Total USB 14 14 14 14
Max SATA Ports 8 8 8 8
Memory Channels (Dual) 2/2 2/2 2/2 2/2
Intel Optane Memory Support Y Y Y Y
Intel Rapid Storage Tech (RST) Y Y Y Y
Integrated Wi-Fi MAC Wi-Fi 6E Wi-Fi 6E Wi-Fi 6 Wi-Fi 6
Intel Smart Sound Y Y Y Y
Overclocking Support Y Y N N
Intel vPro Y N Y Y
ME Firmware 16 16 15 14
TDP (W) 6 6 6 6

Other features with W680 include native support for USB 3.2 Gen2x2 (20 Gbps) Type-C connectivity. However, most of the cost and implementation of networking and connectivity still rely on vendors using solutions through proprietary CNVi connections. This is much the same story on regular Z690, H670, B660, and H610 options, the cost for the target market is a massive factor here on what vendors decide to include or omit. The point is the capability is there should a vendor wish to utilize it.

Intel W680: Now with Official Overclocking Support for CPU & Memory

On the whole, there isn't much difference between the W680 and Z690 chipsets when comparing technical specifications. This includes package size (both are 28 x 25 mm), USB, PCIe, and storage support, but interestingly there's a new addition to Intel's latest desktop workstation chipset. This 'new' inclusion is official support for overclocking, which is something both of the previous W-series chipsets – W580 and W480 – omitted.

While the last couple of W-series chipsets allowed users to overclock the memory on supported processors, Intel has opened this up to unlocking the core frequency when combined with its K-series processors on W680. And while this functionality is appreciated, it's admittedly unlikely users will want to significantly overclock an already hot running and high-powered Alder Lake processor, especially on a motherboard that doesn't have a robust power delivery system like Z690 motherboards do.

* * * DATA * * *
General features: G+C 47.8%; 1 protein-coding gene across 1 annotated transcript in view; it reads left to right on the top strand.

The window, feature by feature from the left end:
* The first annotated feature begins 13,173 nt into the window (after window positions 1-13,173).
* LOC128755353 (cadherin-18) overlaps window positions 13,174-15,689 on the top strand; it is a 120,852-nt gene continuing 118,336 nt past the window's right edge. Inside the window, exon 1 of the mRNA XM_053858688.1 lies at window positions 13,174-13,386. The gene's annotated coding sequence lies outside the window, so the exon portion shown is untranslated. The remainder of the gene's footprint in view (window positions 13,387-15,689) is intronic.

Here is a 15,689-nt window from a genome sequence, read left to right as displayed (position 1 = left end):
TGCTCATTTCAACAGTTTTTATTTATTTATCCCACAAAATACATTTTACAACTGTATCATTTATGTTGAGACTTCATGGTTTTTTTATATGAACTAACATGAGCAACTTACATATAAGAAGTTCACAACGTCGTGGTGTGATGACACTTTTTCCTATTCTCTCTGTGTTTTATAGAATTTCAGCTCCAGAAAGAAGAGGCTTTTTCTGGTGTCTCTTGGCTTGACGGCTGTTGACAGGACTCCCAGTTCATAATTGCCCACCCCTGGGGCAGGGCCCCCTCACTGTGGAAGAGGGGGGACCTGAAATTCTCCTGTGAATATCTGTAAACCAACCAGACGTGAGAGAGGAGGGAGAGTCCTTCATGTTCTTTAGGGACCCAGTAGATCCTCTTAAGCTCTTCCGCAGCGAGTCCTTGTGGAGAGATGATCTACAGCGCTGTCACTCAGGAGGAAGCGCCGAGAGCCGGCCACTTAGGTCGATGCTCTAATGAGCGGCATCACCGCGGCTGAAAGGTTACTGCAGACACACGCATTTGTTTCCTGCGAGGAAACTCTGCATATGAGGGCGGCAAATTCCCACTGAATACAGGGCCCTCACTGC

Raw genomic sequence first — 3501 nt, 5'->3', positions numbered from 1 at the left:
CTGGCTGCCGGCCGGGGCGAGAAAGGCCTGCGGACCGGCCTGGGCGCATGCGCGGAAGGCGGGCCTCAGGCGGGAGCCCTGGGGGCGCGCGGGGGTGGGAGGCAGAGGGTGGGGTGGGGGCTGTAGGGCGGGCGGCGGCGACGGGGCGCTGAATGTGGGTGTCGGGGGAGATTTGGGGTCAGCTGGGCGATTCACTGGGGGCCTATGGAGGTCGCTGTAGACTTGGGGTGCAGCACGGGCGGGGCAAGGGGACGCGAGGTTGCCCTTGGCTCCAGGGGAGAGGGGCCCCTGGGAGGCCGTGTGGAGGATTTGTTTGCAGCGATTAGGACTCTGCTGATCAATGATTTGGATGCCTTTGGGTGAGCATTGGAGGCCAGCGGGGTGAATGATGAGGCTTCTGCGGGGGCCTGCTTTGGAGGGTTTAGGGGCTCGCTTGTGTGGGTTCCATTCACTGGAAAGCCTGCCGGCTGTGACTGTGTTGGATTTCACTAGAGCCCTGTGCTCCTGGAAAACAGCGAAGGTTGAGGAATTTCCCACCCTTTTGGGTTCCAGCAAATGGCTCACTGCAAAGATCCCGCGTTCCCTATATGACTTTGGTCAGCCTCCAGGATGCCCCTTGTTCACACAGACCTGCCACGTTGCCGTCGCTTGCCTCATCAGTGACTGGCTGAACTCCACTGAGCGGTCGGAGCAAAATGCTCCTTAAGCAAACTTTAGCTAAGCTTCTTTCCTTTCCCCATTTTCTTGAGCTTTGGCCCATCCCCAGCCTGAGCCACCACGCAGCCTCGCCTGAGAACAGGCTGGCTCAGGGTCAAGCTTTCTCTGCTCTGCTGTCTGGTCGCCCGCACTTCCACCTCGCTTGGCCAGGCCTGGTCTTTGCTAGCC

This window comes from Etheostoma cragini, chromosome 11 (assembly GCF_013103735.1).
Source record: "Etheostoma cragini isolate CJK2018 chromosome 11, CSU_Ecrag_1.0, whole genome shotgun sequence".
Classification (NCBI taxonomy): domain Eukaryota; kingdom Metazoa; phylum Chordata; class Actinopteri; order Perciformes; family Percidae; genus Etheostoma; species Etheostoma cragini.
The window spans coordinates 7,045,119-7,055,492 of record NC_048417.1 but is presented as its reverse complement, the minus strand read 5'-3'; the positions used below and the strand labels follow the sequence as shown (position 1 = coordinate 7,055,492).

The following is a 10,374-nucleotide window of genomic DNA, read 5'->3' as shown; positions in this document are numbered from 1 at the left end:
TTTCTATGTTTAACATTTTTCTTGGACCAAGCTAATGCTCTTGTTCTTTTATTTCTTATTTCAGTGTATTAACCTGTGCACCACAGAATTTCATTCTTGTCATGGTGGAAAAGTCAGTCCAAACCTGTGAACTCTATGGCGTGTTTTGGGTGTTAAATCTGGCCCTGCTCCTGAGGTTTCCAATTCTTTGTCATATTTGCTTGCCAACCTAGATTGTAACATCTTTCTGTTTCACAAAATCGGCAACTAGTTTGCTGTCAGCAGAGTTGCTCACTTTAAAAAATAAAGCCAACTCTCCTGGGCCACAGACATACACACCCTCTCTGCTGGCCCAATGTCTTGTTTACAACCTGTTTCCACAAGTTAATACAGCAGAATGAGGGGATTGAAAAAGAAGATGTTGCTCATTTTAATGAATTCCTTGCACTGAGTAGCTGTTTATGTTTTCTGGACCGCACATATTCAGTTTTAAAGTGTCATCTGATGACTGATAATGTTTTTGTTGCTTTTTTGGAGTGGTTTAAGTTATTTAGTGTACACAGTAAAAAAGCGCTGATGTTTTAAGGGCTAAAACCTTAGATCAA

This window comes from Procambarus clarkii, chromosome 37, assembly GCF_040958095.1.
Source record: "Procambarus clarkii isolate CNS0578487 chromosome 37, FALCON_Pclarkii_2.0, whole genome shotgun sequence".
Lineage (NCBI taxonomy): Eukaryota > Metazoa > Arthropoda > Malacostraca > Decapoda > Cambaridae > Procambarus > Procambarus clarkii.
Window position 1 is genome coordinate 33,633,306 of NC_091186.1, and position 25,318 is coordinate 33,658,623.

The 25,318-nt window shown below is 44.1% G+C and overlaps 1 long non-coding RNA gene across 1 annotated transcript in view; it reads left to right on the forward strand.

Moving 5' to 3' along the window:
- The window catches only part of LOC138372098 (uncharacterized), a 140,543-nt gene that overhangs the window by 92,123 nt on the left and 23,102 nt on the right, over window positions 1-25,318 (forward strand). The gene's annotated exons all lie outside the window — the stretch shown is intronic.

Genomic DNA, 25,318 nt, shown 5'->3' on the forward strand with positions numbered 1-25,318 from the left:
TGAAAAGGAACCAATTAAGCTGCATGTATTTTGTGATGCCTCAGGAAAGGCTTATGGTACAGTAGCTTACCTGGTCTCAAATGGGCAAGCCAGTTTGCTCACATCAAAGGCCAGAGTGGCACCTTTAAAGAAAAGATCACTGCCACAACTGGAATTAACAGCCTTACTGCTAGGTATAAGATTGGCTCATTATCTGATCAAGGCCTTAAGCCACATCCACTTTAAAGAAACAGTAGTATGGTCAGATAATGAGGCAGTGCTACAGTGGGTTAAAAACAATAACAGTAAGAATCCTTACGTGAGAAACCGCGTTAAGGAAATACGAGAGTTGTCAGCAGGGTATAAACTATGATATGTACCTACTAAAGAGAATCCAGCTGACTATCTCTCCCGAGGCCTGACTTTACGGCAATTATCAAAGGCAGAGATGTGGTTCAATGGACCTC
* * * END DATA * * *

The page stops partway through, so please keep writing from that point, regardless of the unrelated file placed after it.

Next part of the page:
The point to this is Intel is giving users a choice, and while it sounds nonsensical in practice, it's a pretty big move for conservative Intel. It should be noted that its H610 chipset doesn't support CPU overclocking; it's an interesting shift from Intel's previous standpoint when it comes to overclocking.

W680 Motherboards: What's Currently Announced (As of March 9th)

Despite Intel opting for a slow ramp up for its W680 chipset, a few motherboard options are officially listed, including from ASRock Industrial and Supermicro. As time goes by, and perhaps when Intel pulls the trigger on its obligatory Xeon E-3300 family of processors, motherboard vendors might opt to officially announce more models.